Wedding Customs and Traditions of the World
Wifehood Earned by Virginity
Often, apparent contrasts between societal demands are not as blatant as we might at first perceive. We read with horror of an Iranian bridegroom who, during the late 1970s, grew so enraged by his bride’s small amount of vaginal blood during their wedding night as to call in a doctor on the following morning.
Only after a medical examination was the bridegroom convinced of his wife’s chastity and agreed to continue their marriage. Any doubt would have justified his sending her back to her parents, all but unmarriageable within their culture.
Still, our seemingly enlightened societies have also, throughout centuries, viewed virginity in a wife as a crucial component. As recently as those same 1970s, an American male student from a university with a religious affiliation admitted he and his friends were happy to engage in intimacy with any willing girl, while they themselves would never consider marrying any girl or woman who’s hymen was not intact.
On an international scale, this insistence caused misery in the British royal family. The 1981 mismatch of Charles Prince of Wales and Lady Diana Spencer was doomed before it begun. In addition to being a dozen years older, Charles diverging interests and continuing love for Camilla Parker-Bowles extinguished any true chance of connubial contentment. The reason Lady Diana was deemed acceptable was due to the fact that, at 18, she was one of the few virgins possessing the proper lineage.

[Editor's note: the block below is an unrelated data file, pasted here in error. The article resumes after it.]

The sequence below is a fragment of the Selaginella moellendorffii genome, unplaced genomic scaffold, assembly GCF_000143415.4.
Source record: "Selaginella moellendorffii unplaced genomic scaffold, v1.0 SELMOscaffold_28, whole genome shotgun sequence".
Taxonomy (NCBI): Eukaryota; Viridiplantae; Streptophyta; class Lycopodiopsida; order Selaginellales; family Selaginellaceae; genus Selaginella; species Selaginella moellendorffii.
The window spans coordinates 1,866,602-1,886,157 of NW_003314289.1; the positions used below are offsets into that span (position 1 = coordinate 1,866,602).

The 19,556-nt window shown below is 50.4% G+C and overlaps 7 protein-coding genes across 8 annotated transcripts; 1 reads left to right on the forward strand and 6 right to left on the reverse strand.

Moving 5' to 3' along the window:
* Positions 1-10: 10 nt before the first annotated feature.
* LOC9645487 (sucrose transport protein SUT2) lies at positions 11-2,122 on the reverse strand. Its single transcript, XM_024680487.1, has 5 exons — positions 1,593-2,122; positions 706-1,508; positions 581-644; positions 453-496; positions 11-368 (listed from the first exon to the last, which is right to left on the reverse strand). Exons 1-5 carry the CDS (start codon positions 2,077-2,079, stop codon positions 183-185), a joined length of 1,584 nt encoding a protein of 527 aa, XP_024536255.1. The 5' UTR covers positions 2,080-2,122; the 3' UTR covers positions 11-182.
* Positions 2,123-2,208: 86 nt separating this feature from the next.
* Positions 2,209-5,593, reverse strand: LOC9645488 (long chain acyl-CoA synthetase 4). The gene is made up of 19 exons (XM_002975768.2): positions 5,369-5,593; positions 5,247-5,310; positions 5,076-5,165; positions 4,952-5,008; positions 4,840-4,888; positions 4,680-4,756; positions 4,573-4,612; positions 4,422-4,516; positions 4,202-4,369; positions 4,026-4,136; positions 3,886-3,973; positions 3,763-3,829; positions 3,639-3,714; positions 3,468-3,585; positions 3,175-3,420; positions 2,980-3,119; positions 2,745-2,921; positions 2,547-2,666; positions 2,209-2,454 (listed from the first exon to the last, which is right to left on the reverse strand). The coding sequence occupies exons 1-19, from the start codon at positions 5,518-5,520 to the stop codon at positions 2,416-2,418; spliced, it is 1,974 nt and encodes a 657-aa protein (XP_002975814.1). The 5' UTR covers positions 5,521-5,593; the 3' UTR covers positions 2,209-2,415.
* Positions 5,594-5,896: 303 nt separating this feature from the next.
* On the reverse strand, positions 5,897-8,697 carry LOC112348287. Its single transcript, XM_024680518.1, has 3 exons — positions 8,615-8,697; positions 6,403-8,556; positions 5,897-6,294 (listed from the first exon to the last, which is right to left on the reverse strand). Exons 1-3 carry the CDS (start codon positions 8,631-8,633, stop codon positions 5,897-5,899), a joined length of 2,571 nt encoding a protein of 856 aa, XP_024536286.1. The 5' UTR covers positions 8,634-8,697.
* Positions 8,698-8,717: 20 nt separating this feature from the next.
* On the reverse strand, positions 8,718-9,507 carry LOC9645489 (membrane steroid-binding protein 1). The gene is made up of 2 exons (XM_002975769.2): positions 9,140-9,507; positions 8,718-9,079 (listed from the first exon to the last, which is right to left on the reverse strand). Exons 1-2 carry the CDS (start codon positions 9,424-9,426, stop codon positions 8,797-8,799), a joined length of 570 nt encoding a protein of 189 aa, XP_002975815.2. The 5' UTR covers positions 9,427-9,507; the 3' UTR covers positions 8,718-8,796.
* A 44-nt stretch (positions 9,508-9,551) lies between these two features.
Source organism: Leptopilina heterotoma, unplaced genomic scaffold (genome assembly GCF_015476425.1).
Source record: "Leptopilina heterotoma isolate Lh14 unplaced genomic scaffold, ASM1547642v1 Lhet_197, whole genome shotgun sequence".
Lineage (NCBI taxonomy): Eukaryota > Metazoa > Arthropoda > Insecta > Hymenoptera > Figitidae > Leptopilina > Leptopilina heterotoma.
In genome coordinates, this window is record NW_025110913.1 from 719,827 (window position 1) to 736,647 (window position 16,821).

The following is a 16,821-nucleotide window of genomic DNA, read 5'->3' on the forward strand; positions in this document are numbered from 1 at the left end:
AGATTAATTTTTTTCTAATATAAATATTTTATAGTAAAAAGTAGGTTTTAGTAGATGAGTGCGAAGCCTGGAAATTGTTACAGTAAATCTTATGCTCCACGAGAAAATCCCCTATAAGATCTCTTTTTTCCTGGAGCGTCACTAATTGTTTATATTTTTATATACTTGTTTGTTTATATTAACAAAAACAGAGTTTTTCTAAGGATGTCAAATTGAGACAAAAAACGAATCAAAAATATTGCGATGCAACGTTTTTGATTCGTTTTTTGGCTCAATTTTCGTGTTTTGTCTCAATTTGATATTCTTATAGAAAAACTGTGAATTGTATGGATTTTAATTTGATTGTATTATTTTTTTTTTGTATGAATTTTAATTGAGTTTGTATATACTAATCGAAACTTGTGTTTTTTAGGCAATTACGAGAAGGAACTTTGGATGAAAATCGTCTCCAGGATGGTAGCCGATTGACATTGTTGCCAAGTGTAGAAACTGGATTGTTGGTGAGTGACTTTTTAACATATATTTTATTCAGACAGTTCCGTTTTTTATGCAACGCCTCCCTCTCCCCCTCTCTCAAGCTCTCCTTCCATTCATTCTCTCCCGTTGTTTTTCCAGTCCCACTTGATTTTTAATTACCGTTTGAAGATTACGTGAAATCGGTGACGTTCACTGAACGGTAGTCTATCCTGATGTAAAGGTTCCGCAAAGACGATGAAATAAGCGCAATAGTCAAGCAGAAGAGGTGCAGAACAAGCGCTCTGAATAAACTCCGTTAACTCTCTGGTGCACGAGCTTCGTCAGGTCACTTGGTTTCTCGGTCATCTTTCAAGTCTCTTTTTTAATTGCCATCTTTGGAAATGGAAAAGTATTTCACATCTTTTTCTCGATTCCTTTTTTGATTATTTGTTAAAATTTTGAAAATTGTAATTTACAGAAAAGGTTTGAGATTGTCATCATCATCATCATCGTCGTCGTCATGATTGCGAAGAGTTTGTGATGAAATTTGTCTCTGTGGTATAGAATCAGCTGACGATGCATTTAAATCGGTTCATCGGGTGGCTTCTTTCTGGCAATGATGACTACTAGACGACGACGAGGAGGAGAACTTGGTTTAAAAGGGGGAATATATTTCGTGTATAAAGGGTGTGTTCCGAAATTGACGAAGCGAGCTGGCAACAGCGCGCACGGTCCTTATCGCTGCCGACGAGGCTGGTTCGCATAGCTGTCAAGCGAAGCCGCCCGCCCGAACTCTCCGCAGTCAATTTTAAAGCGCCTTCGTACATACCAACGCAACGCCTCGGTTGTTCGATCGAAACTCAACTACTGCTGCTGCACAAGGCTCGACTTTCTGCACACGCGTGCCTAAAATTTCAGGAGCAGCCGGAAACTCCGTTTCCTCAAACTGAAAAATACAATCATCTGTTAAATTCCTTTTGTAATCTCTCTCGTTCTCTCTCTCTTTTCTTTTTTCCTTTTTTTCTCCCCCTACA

Custom is the plague of wise men, and the idol of fools— Thomas Fuller
Obsolete Ideas of Wifely Humility
Although largely patriarchal, Islamic modes of courtships and expectations of wifely roles are slowly growing more flexible. In her memoir "Escape from Tyranny", Zainab Salbi describes her hard-won freedom both from the Saddam Hussein regime and matrimonial bondage.
Having voiced bewilderment as to the catastrophic intimate side of her marriage, she was warned by an older woman of the danger caused by her lack of subservience. Each night, her adviser said, she must make herself alluring and lovely, her body fragrant, hair prettily styled, and face made enticing by kohl surrounding her eyes, along with other available facial enhancements.
Having done so, she must walk around their bed upon which her husband reclined, seven times in order to symbolize her compliance. So laughable was this advice as to alert Zainab of her need to find release from this untenable union. In time, this marriage foundered.
A More Liberal Form of Courtship And Marriage
The Shelina Zahra Janmohamed memoir “Love in a Headscarf” reflects the views of a more modern community. The potential fiancee and his parents were invited to the young woman’s home for a dinner in which the two marriage candidates were able to interact in a social but focused way.